5.8. But, as to those who call by the name of fate, not the disposition of the stars as it may exist when any creature is conceived, or born, or commences its existence, but the whole connection and train of causes which makes everything become what it does become, there is no need that I should labor and strive with them in a merely verbal controversy, since they attribute the so-called order and connection of causes to the will and power of God most high, who is most rightly and most truly believed to know all things before they come to pass, and to leave nothing unordained; from whom are all powers, although the wills of all are not from Him. Now, that it is chiefly the will of God most high, whose power extends itself irresistibly through all things which they call fate, is proved by the following verses, of which, if I mistake not, Ann us Seneca is the author:- Father supreme, You ruler of the lofty heavens, Lead me where'er it is Your pleasure; I will give A prompt obedience, making no delay, Lo! Here I am. Promptly I come to do Your sovereign will; If your command shall thwart my inclination, I will still Follow You groaning, and the work assigned, With all the suffering of a mind repugt, Will perform, being evil; which, had I been good, I should have undertaken and performed, though hard, With virtuous cheerfulness. The Fates do lead the man that follows willing; But the man that is unwilling, him they drag. Most evidently, in this last verse, he calls that fate which he had before called the will of the Father supreme, whom, he says, he is ready to obey that he may be led, being willing, not dragged, being unwilling, since the Fates do lead the man that follows willing, but the man that is unwilling, him they drag. The following Homeric lines, which Cicero translates into Latin, also favor this opinion:- Such are the minds of men, as is the light Which Father Jove himself does pour Illustrious o'er the fruitful earth. Not that Cicero wishes that a poetical sentiment should have any weight in a question like this; for when he says that the Stoics, when asserting the power of fate, were in the habit of using these verses from Homer, he is not treating concerning the opinion of that poet, but concerning that of those philosophers, since by these verses, which they quote in connection with the controversy which they hold about fate, is most distinctly manifested what it is which they reckon fate, since they call by the name of Jupiter him whom they reckon the supreme god, from whom, they say, hangs the whole chain of fates. " "5.9. The manner in which Cicero addresses himself to the task of refuting the Stoics, shows that he did not think he could effect anything against them in argument unless he had first demolished divination. And this he attempts to accomplish by denying that there is any knowledge of future things, and maintains with all his might that there is no such knowledge either in God or man, and that there is no prediction of events. Thus he both denies the foreknowledge of God, and attempts by vain arguments, and by opposing to himself certain oracles very easy to be refuted, to overthrow all prophecy, even such as is clearer than the light (though even these oracles are not refuted by him). But, in refuting these conjectures of the mathematicians, his argument is triumphant, because truly these are such as destroy and refute themselves. Nevertheless, they are far more tolerable who assert the fatal influence of the stars than they who deny the foreknowledge of future events. For, to confess that God exists, and at the same time to deny that He has foreknowledge of future things, is the most manifest folly. This Cicero himself saw, and therefore attempted to assert the doctrine embodied in the words of Scripture, The fool has said in his heart, There is no God. That, however, he did not do in his own person, for he saw how odious and offensive such an opinion would be; and therefore, in his book on the nature of the gods, he makes Cotta dispute concerning this against the Stoics, and preferred to give his own opinion in favor of Lucilius Balbus, to whom he assigned the defense of the Stoical position, rather than in favor of Cotta, who maintained that no divinity exists. However, in his book on divination, he in his own person most openly opposes the doctrine of the prescience of future things. But all this he seems to do in order that he may not grant the doctrine of fate, and by so doing destroy free will. For he thinks that, the knowledge of future things being once conceded, fate follows as so necessary a consequence that it cannot be denied. But, let these perplexing debatings and disputations of the philosophers go on as they may, we, in order that we may confess the most high and true God Himself, do confess His will, supreme power, and prescience. Neither let us be afraid lest, after all, we do not do by will that which we do by will, because He, whose foreknowledge is infallible, foreknew that we would do it. It was this which Cicero was afraid of, and therefore opposed foreknowledge. The Stoics also maintained that all things do not come to pass by necessity, although they contended that all things happen according to destiny. What is it, then, that Cicero feared in the prescience of future things? Doubtless it was this - that if all future things have been foreknown, they will happen in the order in which they have been foreknown; and if they come to pass in this order, there is a certain order of things foreknown by God; and if a certain order of things, then a certain order of causes, for nothing can happen which is not preceded by some efficient cause. But if there is a certain order of causes according to which everything happens which does happen, then by fate, says he, all things happen which do happen. But if this be so, then is there nothing in our own power, and there is no such thing as freedom of will; and if we grant that, says he, the whole economy of human life is subverted. In vain are laws enacted. In vain are reproaches, praises, chidings, exhortations had recourse to; and there is no justice whatever in the appointment of rewards for the good, and punishments for the wicked. And that consequences so disgraceful, and absurd, and pernicious to humanity may not follow, Cicero chooses to reject the foreknowledge of future things, and shuts up the religious mind to this alternative, to make choice between two things, either that something is in our own power, or that there is foreknowledge - both of which cannot be true; but if the one is affirmed, the other is thereby denied. He therefore, like a truly great and wise man, and one who consulted very much and very skillfully for the good of humanity, of those two chose the freedom of the will, to confirm which he denied the foreknowledge of future things; and thus, wishing to make men free he makes them sacrilegious. But the religious mind chooses both, confesses both, and maintains both by the faith of piety. But how so? Says Cicero; for the knowledge of future things being granted, there follows a chain of consequences which ends in this, that there can be nothing depending on our own free wills. And further, if there is anything depending on our wills, we must go backwards by the same steps of reasoning till we arrive at the conclusion that there is no foreknowledge of future things. For we go backwards through all the steps in the following order:- If there is free will, all things do not happen according to fate; if all things do not happen according to fate, there is not a certain order of causes; and if there is not a certain order of causes, neither is there a certain order of things foreknown by God - for things cannot come to pass except they are preceded by efficient causes, - but, if there is no fixed and certain order of causes foreknown by God, all things cannot be said to happen according as He foreknew that they would happen. And further, if it is not true that all things happen just as they have been foreknown by Him, there is not, says he, in God any foreknowledge of future events. Now, against the sacrilegious and impious darings of reason, we assert both that God knows all things before they come to pass, and that we do by our free will whatsoever we know and feel to be done by us only because we will it. But that all things come to pass by fate, we do not say; nay we affirm that nothing comes to pass by fate; for we demonstrate that the name of fate, as it is wont to be used by those who speak of fate, meaning thereby the position of the stars at the time of each one's conception or birth, is an unmeaning word, for astrology itself is a delusion. But an order of causes in which the highest efficiency is attributed to the will of God, we neither deny nor do we designate it by the name of fate, unless, perhaps, we may understand fate to mean that which is spoken, deriving it from fari, to speak; for we cannot deny that it is written in the sacred Scriptures, God has spoken once; these two things have I heard, that power belongs unto God. Also unto You, O God, belongs mercy: for You will render unto every man according to his works. Now the expression, Once has He spoken, is to be understood as meaning immovably, that is, unchangeably has He spoken, inasmuch as He knows unchangeably all things which shall be, and all things which He will do. We might, then, use the word fate in the sense it bears when derived from fari, to speak, had it not already come to be understood in another sense, into which I am unwilling that the hearts of men should unconsciously slide. But it does not follow that, though there is for God a certain order of all causes, there must therefore be nothing depending on the free exercise of our own wills, for our wills themselves are included in that order of causes which is certain to God, and is embraced by His foreknowledge, for human wills are also causes of human actions; and He who foreknew all the causes of things would certainly among those causes not have been ignorant of our wills. For even that very concession which Cicero himself makes is enough to refute him in this argument. For what does it help him to say that nothing takes place without a cause, but that every cause is not fatal, there being a fortuitous cause, a natural cause, and a voluntary cause? It is sufficient that he confesses that whatever happens must be preceded by a cause. For we say that those causes which are called fortuitous are not a mere name for the absence of causes, but are only latent, and we attribute them either to the will of the true God, or to that of spirits of some kind or other. And as to natural causes, we by no means separate them from the will of Him who is the author and framer of all nature. But now as to voluntary causes. They are referable either to God, or to angels, or to men, or to animals of whatever description, if indeed those instinctive movements of animals devoid of reason, by which, in accordance with their own nature, they seek or shun various things, are to be called wills. And when I speak of the wills of angels, I mean either the wills of good angels, whom we call the angels of God, or of the wicked angels, whom we call the angels of the devil, or demons. Also by the wills of men I mean the wills either of the good or of the wicked. And from this we conclude that there are no efficient causes of all things which come to pass unless voluntary causes, that is, such as belong to that nature which is the spirit of life. For the air or wind is called spirit, but, inasmuch as it is a body, it is not the spirit of life. The spirit of life, therefore, which quickens all things, and is the creator of every body, and of every created spirit, is God Himself, the uncreated spirit. In His supreme will resides the power which acts on the wills of all created spirits, helping the good, judging the evil, controlling all, granting power to some, not granting it to others. For, as He is the creator of all natures, so also is He the bestower of all powers, not of all wills; for wicked wills are not from Him, being contrary to nature, which is from Him. As to bodies, they are more subject to wills: some to our wills, by which I mean the wills of all living mortal creatures, but more to the wills of men than of beasts. But all of them are most of all subject to the will of God, to whom all wills also are subject, since they have no power except what He has bestowed upon them. The cause of things, therefore, which makes but is made, is God; but all other causes both make and are made. Such are all created spirits, and especially the rational. Material causes, therefore, which may rather be said to be made than to make, are not to be reckoned among efficient causes, because they can only do what the wills of spirits do by them. How, then, does an order of causes which is certain to the foreknowledge of God necessitate that there should be nothing which is dependent on our wills, when our wills themselves have a very important place in the order of causes? Cicero, then, contends with those who call this order of causes fatal, or rather designate this order itself by the name of fate; to which we have an abhorrence, especially on account of the word, which men have become accustomed to understand as meaning what is not true. But, whereas he denies that the order of all causes is most certain, and perfectly clear to the prescience of God, we detest his opinion more than the Stoics do. For he either denies that God exists, - which, indeed, in an assumed personage, he has labored to do, in his book De Natura Deorum, - or if he confesses that He exists, but denies that He is prescient of future things, what is that but just the fool saying in his heart there is no God? For one who is not prescient of all future things is not God. Wherefore our wills also have just so much power as God willed and foreknew that they should have; and therefore whatever power they have, they have it within most certain limits; and whatever they are to do, they are most assuredly to do, for He whose foreknowledge is infallible foreknew that they would have the power to do it, and would do it. Wherefore, if I should choose to apply the name of fate to anything at all, I should rather say that fate belongs to the weaker of two parties, will to the stronger, who has the other in his power, than that the freedom of our will is excluded by that order of causes, which, by an unusual application of the word peculiar to themselves, the Stoics call Fate. " '5.10. Wherefore, neither is that necessity to be feared, for dread of which the Stoics labored to make such distinctions among the causes of things as should enable them to rescue certain things from the dominion of necessity, and to subject others to it. Among those things which they wished not to be subject to necessity they placed our wills, knowing that they would not be free if subjected to necessity. For if that is to be called our necessity which is not in our power, but even though we be unwilling effects what it can effect - as, for instance, the necessity of death - it is manifest that our wills by which we live up-rightly or wickedly are not under such a necessity; for we do many things which, if we were not willing, we should certainly not do. This is primarily true of the act of willing itself - for if we will, it is; if we will not, it is not - for we should not will if we were unwilling. But if we define necessity to be that according to which we say that it is necessary that anything be of such or such a nature, or be done in such and such a manner, I know not why we should have any dread of that necessity taking away the freedom of our will. For we do not put the life of God or the foreknowledge of God under necessity if we should say that it is necessary that God should live forever, and foreknow all things; as neither is His power diminished when we say that He cannot die or fall into error - for this is in such a way impossible to Him, that if it were possible for Him, He would be of less power. But assuredly He is rightly called omnipotent, though He can neither die nor fall into error. For He is called omnipotent on account of His doing what He wills, not on account of His suffering what He wills not; for if that should befall Him, He would by no means be omnipotent. Wherefore, He cannot do some things for the very reason that He is omnipotent. So also, when we say that it is necessary that, when we will, we will by free choice, in so saying we both affirm what is true beyond doubt, and do not still subject our wills thereby to a necessity which destroys liberty. Our wills, therefore, exist as wills, and do themselves whatever we do by willing, and which would not be done if we were unwilling. But when any one suffers anything, being unwilling by the will of another, even in that case will retains its essential validity, - we do not mean the will of the party who inflicts the suffering, for we resolve it into the power of God. For if a will should simply exist, but not be able to do what it wills, it would be overborne by a more powerful will. Nor would this be the case unless there had existed will, and that not the will of the other party, but the will of him who willed, but was not able to accomplish what he willed. Therefore, whatsoever a man suffers contrary to his own will, he ought not to attribute to the will of men, or of angels, or of any created spirit, but rather to His will who gives power to wills. It is not the case, therefore, that because God foreknew what would be in the power of our wills, there is for that reason nothing in the power of our wills. For he who foreknew this did not foreknow nothing. Moreover, if He who foreknew what would be in the power of our wills did not foreknow nothing, but something, assuredly, even though He did foreknow, there is something in the power of our wills. Therefore we are by no means compelled, either, retaining the prescience of God, to take away the freedom of the will, or, retaining the freedom of the will, to deny that He is prescient of future things, which is impious. But we embrace both. We faithfully and sincerely confess both. The former, that we may believe well; the latter, that we may live well. For he lives ill who does not believe well concerning God. Wherefore, be it far from us, in order to maintain our freedom, to deny the prescience of Him by whose help we are or shall be free. Consequently, it is not in vain that laws are enacted, and that reproaches, exhortations, praises, and vituperations are had recourse to; for these also He foreknew, and they are of great avail, even as great as He foreknew that they would be of. Prayers, also, are of avail to procure those things which He foreknew that He would grant to those who offered them; and with justice have rewards been appointed for good deeds, and punishments for sins. For a man does not therefore sin because God foreknew that he would sin. Nay, it cannot be doubted but that it is the man himself who sins when he does sin, because He, whose foreknowledge is infallible, foreknew not that fate, or fortune, or something else would sin, but that the man himself would sin, who, if he wills not, sins not. But if he shall not will to sin, even this did God foreknow. ' "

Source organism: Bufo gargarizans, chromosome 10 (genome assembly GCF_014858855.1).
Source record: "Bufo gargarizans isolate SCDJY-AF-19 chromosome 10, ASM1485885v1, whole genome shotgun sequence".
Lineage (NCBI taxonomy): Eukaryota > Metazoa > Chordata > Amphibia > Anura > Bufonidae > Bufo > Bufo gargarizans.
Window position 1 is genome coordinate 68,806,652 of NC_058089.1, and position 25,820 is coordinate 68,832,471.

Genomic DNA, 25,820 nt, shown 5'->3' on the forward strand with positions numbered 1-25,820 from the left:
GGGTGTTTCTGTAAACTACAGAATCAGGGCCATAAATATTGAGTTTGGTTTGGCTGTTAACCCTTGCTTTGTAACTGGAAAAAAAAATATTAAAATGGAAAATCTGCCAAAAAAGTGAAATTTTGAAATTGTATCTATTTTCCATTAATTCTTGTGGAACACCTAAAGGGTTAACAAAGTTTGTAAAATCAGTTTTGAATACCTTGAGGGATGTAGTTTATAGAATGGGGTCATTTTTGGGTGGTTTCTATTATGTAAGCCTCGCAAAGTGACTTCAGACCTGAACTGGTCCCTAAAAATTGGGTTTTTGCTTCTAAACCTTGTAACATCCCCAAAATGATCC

10.29. You proclaim the Father and His Son, whom you call the Father's intellect or mind, and between these a third, by whom we suppose you mean the Holy Spirit, and in your own fashion you call these three Gods. In this, though your expressions are inaccurate, you do in some sort, and as through a veil, see what we should strive towards; but the incarnation of the unchangeable Son of God, whereby we are saved, and are enabled to reach the things we believe, or in part understand, this is what you refuse to recognize. You see in a fashion, although at a distance, although with filmy eye, the country in which we should abide; but the way to it you know not. Yet you believe in grace, for you say it is granted to few to reach God by virtue of intelligence. For you do not say, Few have thought fit or have wished, but, It has been granted to few,- distinctly acknowledging God's grace, not man's sufficiency. You also use this word more expressly, when, in accordance with the opinion of Plato, you make no doubt that in this life a man cannot by any means attain to perfect wisdom, but that whatever is lacking is in the future life made up to those who live intellectually, by God's providence and grace. Oh, had you but recognized the grace of God in Jesus Christ our Lord, and that very incarnation of His, wherein He assumed a human soul and body, you might have seemed the brightest example of grace! But what am I doing? I know it is useless to speak to a dead man - useless, at least, so far as regards you, but perhaps not in vain for those who esteem you highly, and love you on account of their love of wisdom or curiosity about those arts which you ought not to have learned; and these persons I address in your name. The grace of God could not have been more graciously commended to us than thus, that the only Son of God, remaining unchangeable in Himself, should assume humanity, and should give us the hope of His love, by means of the mediation of a human nature, through which we, from the condition of men, might come to Him who was so far off - the immortal from the mortal; the unchangeable from the changeable; the just from the unjust; the blessed from the wretched. And, as He had given us a natural instinct to desire blessedness and immortality, He Himself continuing to be blessed; but assuming mortality, by enduring what we fear, taught us to despise it, that what we long for He might bestow upon us. But in order to your acquiescence in this truth, it is lowliness that is requisite, and to this it is extremely difficult to bend you. For what is there incredible, especially to men like you, accustomed to speculation, which might have predisposed you to believe in this - what is there incredible, I say, in the assertion that God assumed a human soul and body? You yourselves ascribe such excellence to the intellectual soul, which is, after all, the human soul, that you maintain that it can become consubstantial with that intelligence of the Father whom you believe in as the Son of God. What incredible thing is it, then, if some one soul be assumed by Him in an ineffable and unique manner for the salvation of many? Moreover, our nature itself testifies that a man is incomplete unless a body be united with the soul. This certainly would be more incredible, were it not of all things the most common; for we should more easily believe in a union between spirit and spirit, or, to use your own terminology, between the incorporeal and the incorporeal, even though the one were human, the other divine, the one changeable and the other unchangeable, than in a union between the corporeal and the incorporeal. But perhaps it is the unprecedented birth of a body from a virgin that staggers you? But, so far from this being a difficulty, it ought rather to assist you to receive our religion, that a miraculous person was born miraculously. Or, do you find a difficulty in the fact that, after His body had been given up to death, and had been changed into a higher kind of body by resurrection, and was now no longer mortal but incorruptible, He carried it up into heavenly places? Perhaps you refuse to believe this, because you remember that Porphyry, in these very books from which I have cited so much, and which treat of the return of the soul, so frequently teaches that a body of every kind is to be escaped from, in order that the soul may dwell in blessedness with God. But here, in place of following Porphyry, you ought rather to have corrected him, especially since you agree with him in believing such incredible things about the soul of this visible world and huge material frame. For, as scholars of Plato, you hold that the world is an animal, and a very happy animal, which you wish to be also everlasting. How, then, is it never to be loosed from a body, and yet never lose its happiness, if, in order to the happiness of the soul, the body must be left behind? The sun, too, and the other stars, you not only acknowledge to be bodies, in which you have the cordial assent of all seeing men, but also, in obedience to what you reckon a profounder insight, you declare that they are very blessed animals, and eternal, together with their bodies. Why is it, then, that when the Christian faith is pressed upon you, you forget, or pretend to ignore, what you habitually discuss or teach? Why is it that you refuse to be Christians, on the ground that you hold opinions which, in fact, you yourselves demolish? Is it not because Christ came in lowliness, and you are proud? The precise nature of the resurrection bodies of the saints may sometimes occasion discussion among those who are best read in the Christian Scriptures; yet there is not among us the smallest doubt that they shall be everlasting, and of a nature exemplified in the instance of Christ's risen body. But whatever be their nature, since we maintain that they shall be absolutely incorruptible and immortal, and shall offer no hindrance to the soul's contemplation, by which it is fixed in God, and as you say that among the celestials the bodies of the eternally blessed are eternal, why do you maintain that, in order to blessedness, every body must be escaped from? Why do you thus seek such a plausible reason for escaping from the Christian faith, if not because, as I again say, Christ is humble and you proud? Are you ashamed to be corrected? This is the vice of the proud. It is, forsooth, a degradation for learned men to pass from the school of Plato to the discipleship of Christ, who by His Spirit taught a fisherman to think and to say, In the beginning was the Word, and the Word was with God, and the Word was God. The same was in the beginning with God. All things were made by Him; and without Him was not anything made that was made. In Him was life; and the life was the light of men. And the light shines in darkness; and the darkness comprehended it not. John 1:1-5 The old saint Simplicianus, afterwards bishop of Milan, used to tell me that a certain Platonist was in the habit of saying that this opening passage of the holy gospel, entitled, According to John, should be written in letters of gold, and hung up in all churches in the most conspicuous place. But the proud scorn to take God for their Master, because the Word was made flesh and dwelt among us. John 1:14 So that, with these miserable creatures, it is not enough that they are sick, but they boast of their sickness, and are ashamed of the medicine which could heal them. And, doing so, they secure not elevation, but a more disastrous fall. " "